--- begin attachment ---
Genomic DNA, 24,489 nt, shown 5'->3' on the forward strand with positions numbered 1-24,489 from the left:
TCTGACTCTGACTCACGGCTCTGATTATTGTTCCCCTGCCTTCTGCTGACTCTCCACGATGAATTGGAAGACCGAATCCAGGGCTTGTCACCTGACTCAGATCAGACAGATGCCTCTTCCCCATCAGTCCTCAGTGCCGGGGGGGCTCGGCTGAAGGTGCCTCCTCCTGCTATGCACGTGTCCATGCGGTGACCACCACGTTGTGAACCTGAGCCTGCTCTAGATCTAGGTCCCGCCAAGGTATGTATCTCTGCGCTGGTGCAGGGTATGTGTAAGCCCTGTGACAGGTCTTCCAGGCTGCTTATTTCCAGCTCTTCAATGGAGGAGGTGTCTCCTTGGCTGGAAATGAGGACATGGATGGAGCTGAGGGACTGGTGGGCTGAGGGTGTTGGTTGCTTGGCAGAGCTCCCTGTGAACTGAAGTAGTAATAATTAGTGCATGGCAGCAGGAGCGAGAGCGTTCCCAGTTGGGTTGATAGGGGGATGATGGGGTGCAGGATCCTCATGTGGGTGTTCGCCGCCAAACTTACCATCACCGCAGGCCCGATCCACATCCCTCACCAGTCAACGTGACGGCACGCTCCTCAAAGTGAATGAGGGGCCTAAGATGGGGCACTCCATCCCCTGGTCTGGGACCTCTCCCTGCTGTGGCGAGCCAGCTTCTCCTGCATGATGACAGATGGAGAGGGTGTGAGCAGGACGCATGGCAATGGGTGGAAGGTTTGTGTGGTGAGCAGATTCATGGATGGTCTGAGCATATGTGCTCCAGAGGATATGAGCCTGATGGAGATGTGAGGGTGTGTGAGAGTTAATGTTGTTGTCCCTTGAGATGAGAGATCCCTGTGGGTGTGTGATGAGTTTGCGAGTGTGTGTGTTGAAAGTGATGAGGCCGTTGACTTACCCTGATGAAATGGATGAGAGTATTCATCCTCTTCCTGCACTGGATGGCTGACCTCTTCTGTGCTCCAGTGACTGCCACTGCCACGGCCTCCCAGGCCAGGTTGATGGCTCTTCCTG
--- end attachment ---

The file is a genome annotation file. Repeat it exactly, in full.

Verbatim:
Genomic DNA, 24,489 nt, shown 5'->3' on the forward strand with positions numbered 1-24,489 from the left:
TCTGACTCTGACTCACGGCTCTGATTATTGTTCCCCTGCCTTCTGCTGACTCTCCACGATGAATTGGAAGACCGAATCCAGGGCTTGTCACCTGACTCAGATCAGACAGATGCCTCTTCCCCATCAGTCCTCAGTGCCGGGGGGGCTCGGCTGAAGGTGCCTCCTCCTGCTATGCACGTGTCCATGCGGTGACCACCACGTTGTGAACCTGAGCCTGCTCTAGATCTAGGTCCCGCCAAGGTATGTATCTCTGCGCTGGTGCAGGGTATGTGTAAGCCCTGTGACAGGTCTTCCAGGCTGCTTATTTCCAGCTCTTCAATGGAGGAGGTGTCTCCTTGGCTGGAAATGAGGACATGGATGGAGCTGAGGGACTGGTGGGCTGAGGGTGTTGGTTGCTTGGCAGAGCTCCCTGTGAACTGAAGTAGTAATAATTAGTGCATGGCAGCAGGAGCGAGAGCGTTCCCAGTTGGGTTGATAGGGGGATGATGGGGTGCAGGATCCTCATGTGGGTGTTCGCCGCCAAACTTACCATCACCGCAGGCCCGATCCACATCCCTCACCAGTCAACGTGACGGCACGCTCCTCAAAGTGAATGAGGGGCCTAAGATGGGGCACTCCATCCCCTGGTCTGGGACCTCTCCCTGCTGTGGCGAGCCAGCTTCTCCTGCATGATGACAGATGGAGAGGGTGTGAGCAGGACGCATGGCAATGGGTGGAAGGTTTGTGTGGTGAGCAGATTCATGGATGGTCTGAGCATATGTGCTCCAGAGGATATGAGCCTGATGGAGATGTGAGGGTGTGTGAGAGTTAATGTTGTTGTCCCTTGAGATGAGAGATCCCTGTGGGTGTGTGATGAGTTTGCGAGTGTGTGTGTTGAAAGTGATGAGGCCGTTGACTTACCCTGATGAAATGGATGAGAGTATTCATCCTCTTCCTGCACTGGATGGCTGACCTCTTCTGTGCTCCAGTGACTGCCACTGCCACGGCCTCCCAGGCCAGGTTGATGGCTCTTCCTG